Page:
My Most Memorable Heel Turns

Last night, R-Truth turned heel on John Morrison in one of the best heel turns I’ve ever seen. Ron Killings was originally one of the best things about TNA (though don’t be too proud of that; he was competing with “a midget… beating off… in a twath can” <-Dusty Rhodes voice). Everything about it was brilliant (except it maybe went on a little too long). Just when you thought he was done, he’d attack Morrison again. This needed to be done, as R-Truth was being rejected like a bad kidney. The bar I watch PPV’s at, they treat R-Truth like he just slaughtered a seaful of puppies and kittens. The crowd wanted to boo him and, unlike “The Confederate Warrior” John Cena, WWE gave the crowd what they wanted. In a matter of seconds, R-Truth went from “Mother of God, make it stop!” to “This is the greatest wrestler in WWE history.” I’m not sure about the cigarettes, and there is a little bit of an irony to the anti-smoking thing being www.thetruth.com, but R-Truth smokes. I wonder if this is a veiled shot at them. And it worked for The Sandman ages ago, so why not now?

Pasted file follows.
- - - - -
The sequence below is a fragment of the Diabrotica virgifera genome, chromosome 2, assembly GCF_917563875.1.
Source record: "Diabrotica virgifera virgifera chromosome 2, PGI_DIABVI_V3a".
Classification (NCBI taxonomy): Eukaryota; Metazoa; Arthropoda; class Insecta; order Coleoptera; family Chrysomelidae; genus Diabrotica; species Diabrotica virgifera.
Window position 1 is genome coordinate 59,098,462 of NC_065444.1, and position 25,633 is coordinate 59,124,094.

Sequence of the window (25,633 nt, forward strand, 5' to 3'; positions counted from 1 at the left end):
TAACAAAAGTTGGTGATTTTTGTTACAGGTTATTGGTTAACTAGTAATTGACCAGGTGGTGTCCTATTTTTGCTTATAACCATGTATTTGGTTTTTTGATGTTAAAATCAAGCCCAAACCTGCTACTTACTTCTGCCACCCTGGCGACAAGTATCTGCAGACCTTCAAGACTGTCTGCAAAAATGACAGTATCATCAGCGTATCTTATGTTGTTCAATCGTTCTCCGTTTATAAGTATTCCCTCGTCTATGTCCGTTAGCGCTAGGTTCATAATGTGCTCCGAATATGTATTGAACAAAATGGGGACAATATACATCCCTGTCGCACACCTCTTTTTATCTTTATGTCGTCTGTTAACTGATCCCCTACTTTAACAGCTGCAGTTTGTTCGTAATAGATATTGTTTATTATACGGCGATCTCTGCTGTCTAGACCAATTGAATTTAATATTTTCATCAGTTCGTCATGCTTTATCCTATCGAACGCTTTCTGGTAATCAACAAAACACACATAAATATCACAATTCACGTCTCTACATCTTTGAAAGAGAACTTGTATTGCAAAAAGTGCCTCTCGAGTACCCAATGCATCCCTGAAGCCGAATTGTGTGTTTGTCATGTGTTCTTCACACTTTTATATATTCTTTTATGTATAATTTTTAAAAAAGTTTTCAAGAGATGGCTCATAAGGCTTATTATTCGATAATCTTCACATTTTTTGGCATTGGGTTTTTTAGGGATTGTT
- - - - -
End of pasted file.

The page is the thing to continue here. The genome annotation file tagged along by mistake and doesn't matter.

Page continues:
In honor of this really great heel turn, I have come up with a list of my most memorable heel turns, some great, some memorable because of the effect they had on me.

  1. The Radicalz-(Chris Benoit, Dean Malenko, Eddy Guerrero & Perry Saturn) As a result of Kevin Sullivan becoming the booker in WCW, these 4 jumped to the WWE. While I am still processing how Benoit’s life ended, at the time, he was my biggest hero in wrestling. And of course I loved Malenko, Guerrero & Saturn, too. When the Radicalz turned on Mick Foley, I was sick to my stomach. My hero had turned on my other hero.
  2. Hulk Hogan-WCW Bash at the Beach ’96. I know that moment without having to look it up. Scott Hall and Kevin Nash were running rampant all over WCW. Nash & Hall challenged WCW to a 6-man match featuring a yet-to-be-6th man. WCW brought about Sting, Lex Luger & Macho Man. After a long match, Hulk Hogan started walking to the ring. The crowd was going nuts. They wanted to see their hero go take out this evil Hall and Nash. And he didn’t. He joined them. He became “Hollywood” Hogan and children were crying in misery over their hero turning on WCW. I think the greatest moment was in “Muppets in Space” when Hogan was about to take Rizzo the Rat somewhere and Hogan said. “Haven’t you heard? I’m a bad guy now.”